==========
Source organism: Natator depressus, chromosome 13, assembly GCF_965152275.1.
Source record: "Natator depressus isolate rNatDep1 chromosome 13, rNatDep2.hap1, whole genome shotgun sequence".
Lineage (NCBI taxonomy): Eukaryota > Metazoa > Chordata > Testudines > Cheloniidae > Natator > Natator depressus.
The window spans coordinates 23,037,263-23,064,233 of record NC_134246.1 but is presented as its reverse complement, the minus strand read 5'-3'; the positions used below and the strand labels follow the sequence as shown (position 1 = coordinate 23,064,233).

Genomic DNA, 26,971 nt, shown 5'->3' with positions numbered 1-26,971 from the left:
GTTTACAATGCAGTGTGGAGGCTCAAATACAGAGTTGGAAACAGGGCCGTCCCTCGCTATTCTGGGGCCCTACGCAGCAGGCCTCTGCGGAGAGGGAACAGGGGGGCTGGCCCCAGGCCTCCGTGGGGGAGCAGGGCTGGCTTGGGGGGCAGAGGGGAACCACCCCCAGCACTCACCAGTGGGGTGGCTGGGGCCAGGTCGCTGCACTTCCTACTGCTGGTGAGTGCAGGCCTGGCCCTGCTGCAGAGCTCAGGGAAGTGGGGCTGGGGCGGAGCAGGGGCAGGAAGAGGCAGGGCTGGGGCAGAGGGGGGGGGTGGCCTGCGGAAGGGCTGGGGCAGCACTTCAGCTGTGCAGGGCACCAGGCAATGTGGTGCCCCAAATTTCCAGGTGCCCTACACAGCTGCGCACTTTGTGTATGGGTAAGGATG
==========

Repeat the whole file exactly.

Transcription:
Source organism: Natator depressus, chromosome 13, assembly GCF_965152275.1.
Source record: "Natator depressus isolate rNatDep1 chromosome 13, rNatDep2.hap1, whole genome shotgun sequence".
Lineage (NCBI taxonomy): Eukaryota > Metazoa > Chordata > Testudines > Cheloniidae > Natator > Natator depressus.
The window spans coordinates 23,037,263-23,064,233 of record NC_134246.1 but is presented as its reverse complement, the minus strand read 5'-3'; the positions used below and the strand labels follow the sequence as shown (position 1 = coordinate 23,064,233).

Genomic DNA, 26,971 nt, shown 5'->3' with positions numbered 1-26,971 from the left:
GTTTACAATGCAGTGTGGAGGCTCAAATACAGAGTTGGAAACAGGGCCGTCCCTCGCTATTCTGGGGCCCTACGCAGCAGGCCTCTGCGGAGAGGGAACAGGGGGGCTGGCCCCAGGCCTCCGTGGGGGAGCAGGGCTGGCTTGGGGGGCAGAGGGGAACCACCCCCAGCACTCACCAGTGGGGTGGCTGGGGCCAGGTCGCTGCACTTCCTACTGCTGGTGAGTGCAGGCCTGGCCCTGCTGCAGAGCTCAGGGAAGTGGGGCTGGGGCGGAGCAGGGGCAGGAAGAGGCAGGGCTGGGGCAGAGGGGGGGGGTGGCCTGCGGAAGGGCTGGGGCAGCACTTCAGCTGTGCAGGGCACCAGGCAATGTGGTGCCCCAAATTTCCAGGTGCCCTACACAGCTGCGCACTTTGTGTATGGGTAAGGATG